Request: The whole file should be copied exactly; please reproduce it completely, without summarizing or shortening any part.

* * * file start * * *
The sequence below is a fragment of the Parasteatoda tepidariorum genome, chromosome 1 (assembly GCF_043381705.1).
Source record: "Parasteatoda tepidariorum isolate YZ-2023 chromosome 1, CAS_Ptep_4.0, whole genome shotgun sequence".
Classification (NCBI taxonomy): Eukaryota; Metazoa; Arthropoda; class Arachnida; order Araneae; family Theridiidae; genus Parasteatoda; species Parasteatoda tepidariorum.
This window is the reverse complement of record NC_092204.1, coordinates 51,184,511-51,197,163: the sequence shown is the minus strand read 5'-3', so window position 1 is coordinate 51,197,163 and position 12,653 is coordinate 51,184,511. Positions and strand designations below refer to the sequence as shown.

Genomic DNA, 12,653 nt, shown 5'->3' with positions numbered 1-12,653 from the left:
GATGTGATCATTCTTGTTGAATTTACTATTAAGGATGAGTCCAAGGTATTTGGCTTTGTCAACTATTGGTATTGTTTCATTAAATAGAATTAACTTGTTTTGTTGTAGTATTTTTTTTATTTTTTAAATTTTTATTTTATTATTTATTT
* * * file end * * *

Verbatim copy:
The sequence below is a fragment of the Parasteatoda tepidariorum genome, chromosome 1 (assembly GCF_043381705.1).
Source record: "Parasteatoda tepidariorum isolate YZ-2023 chromosome 1, CAS_Ptep_4.0, whole genome shotgun sequence".
Classification (NCBI taxonomy): Eukaryota; Metazoa; Arthropoda; class Arachnida; order Araneae; family Theridiidae; genus Parasteatoda; species Parasteatoda tepidariorum.
This window is the reverse complement of record NC_092204.1, coordinates 51,184,511-51,197,163: the sequence shown is the minus strand read 5'-3', so window position 1 is coordinate 51,197,163 and position 12,653 is coordinate 51,184,511. Positions and strand designations below refer to the sequence as shown.

Genomic DNA, 12,653 nt, shown 5'->3' with positions numbered 1-12,653 from the left:
GATGTGATCATTCTTGTTGAATTTACTATTAAGGATGAGTCCAAGGTATTTGGCTTTGTCAACTATTGGTATTGTTTCATTAAATAGAATTAACTTGTTTTGTTGTAGTATTTTTTTTATTTTTTAAATTTTTATTTTATTATTTATTT